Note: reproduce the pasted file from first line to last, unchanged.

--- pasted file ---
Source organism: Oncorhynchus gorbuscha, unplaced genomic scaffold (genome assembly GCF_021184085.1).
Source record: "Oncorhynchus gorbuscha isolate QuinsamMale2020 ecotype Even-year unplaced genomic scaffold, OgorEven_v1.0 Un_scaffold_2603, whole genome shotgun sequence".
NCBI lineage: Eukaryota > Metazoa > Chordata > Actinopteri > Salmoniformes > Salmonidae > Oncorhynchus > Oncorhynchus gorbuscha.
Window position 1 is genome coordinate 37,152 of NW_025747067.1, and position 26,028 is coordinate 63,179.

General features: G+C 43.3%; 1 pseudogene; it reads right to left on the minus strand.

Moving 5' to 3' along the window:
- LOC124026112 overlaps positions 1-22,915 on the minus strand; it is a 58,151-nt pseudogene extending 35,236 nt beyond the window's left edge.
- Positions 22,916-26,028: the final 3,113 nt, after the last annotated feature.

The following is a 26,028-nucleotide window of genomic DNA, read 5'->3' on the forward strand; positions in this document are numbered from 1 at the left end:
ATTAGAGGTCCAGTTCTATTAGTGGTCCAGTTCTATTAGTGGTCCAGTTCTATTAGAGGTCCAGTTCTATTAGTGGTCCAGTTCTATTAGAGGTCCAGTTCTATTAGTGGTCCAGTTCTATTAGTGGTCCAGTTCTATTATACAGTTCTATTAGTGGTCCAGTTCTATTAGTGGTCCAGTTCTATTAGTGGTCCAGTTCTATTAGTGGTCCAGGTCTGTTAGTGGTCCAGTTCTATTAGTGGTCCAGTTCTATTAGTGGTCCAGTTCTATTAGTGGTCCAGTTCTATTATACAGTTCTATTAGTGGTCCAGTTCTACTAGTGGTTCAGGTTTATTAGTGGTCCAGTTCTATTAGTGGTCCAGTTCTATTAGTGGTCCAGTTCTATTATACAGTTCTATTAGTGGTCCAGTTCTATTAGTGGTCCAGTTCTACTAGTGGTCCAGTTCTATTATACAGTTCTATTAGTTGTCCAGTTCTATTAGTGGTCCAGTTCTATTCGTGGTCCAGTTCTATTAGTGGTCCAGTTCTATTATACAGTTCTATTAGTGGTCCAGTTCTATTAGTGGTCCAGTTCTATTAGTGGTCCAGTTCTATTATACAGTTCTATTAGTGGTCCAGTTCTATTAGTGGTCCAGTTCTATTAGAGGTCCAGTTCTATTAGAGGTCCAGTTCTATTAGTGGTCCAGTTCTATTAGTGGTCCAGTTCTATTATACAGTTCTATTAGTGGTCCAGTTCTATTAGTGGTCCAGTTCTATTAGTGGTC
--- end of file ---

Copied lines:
Source organism: Oncorhynchus gorbuscha, unplaced genomic scaffold (genome assembly GCF_021184085.1).
Source record: "Oncorhynchus gorbuscha isolate QuinsamMale2020 ecotype Even-year unplaced genomic scaffold, OgorEven_v1.0 Un_scaffold_2603, whole genome shotgun sequence".
NCBI lineage: Eukaryota > Metazoa > Chordata > Actinopteri > Salmoniformes > Salmonidae > Oncorhynchus > Oncorhynchus gorbuscha.
Window position 1 is genome coordinate 37,152 of NW_025747067.1, and position 26,028 is coordinate 63,179.

General features: G+C 43.3%; 1 pseudogene; it reads right to left on the minus strand.

Moving 5' to 3' along the window:
- LOC124026112 overlaps positions 1-22,915 on the minus strand; it is a 58,151-nt pseudogene extending 35,236 nt beyond the window's left edge.
- Positions 22,916-26,028: the final 3,113 nt, after the last annotated feature.

The following is a 26,028-nucleotide window of genomic DNA, read 5'->3' on the forward strand; positions in this document are numbered from 1 at the left end:
ATTAGAGGTCCAGTTCTATTAGTGGTCCAGTTCTATTAGTGGTCCAGTTCTATTAGAGGTCCAGTTCTATTAGTGGTCCAGTTCTATTAGAGGTCCAGTTCTATTAGTGGTCCAGTTCTATTAGTGGTCCAGTTCTATTATACAGTTCTATTAGTGGTCCAGTTCTATTAGTGGTCCAGTTCTATTAGTGGTCCAGTTCTATTAGTGGTCCAGGTCTGTTAGTGGTCCAGTTCTATTAGTGGTCCAGTTCTATTAGTGGTCCAGTTCTATTAGTGGTCCAGTTCTATTATACAGTTCTATTAGTGGTCCAGTTCTACTAGTGGTTCAGGTTTATTAGTGGTCCAGTTCTATTAGTGGTCCAGTTCTATTAGTGGTCCAGTTCTATTATACAGTTCTATTAGTGGTCCAGTTCTATTAGTGGTCCAGTTCTACTAGTGGTCCAGTTCTATTATACAGTTCTATTAGTTGTCCAGTTCTATTAGTGGTCCAGTTCTATTCGTGGTCCAGTTCTATTAGTGGTCCAGTTCTATTATACAGTTCTATTAGTGGTCCAGTTCTATTAGTGGTCCAGTTCTATTAGTGGTCCAGTTCTATTATACAGTTCTATTAGTGGTCCAGTTCTATTAGTGGTCCAGTTCTATTAGAGGTCCAGTTCTATTAGAGGTCCAGTTCTATTAGTGGTCCAGTTCTATTAGTGGTCCAGTTCTATTATACAGTTCTATTAGTGGTCCAGTTCTATTAGTGGTCCAGTTCTATTAGTGGTC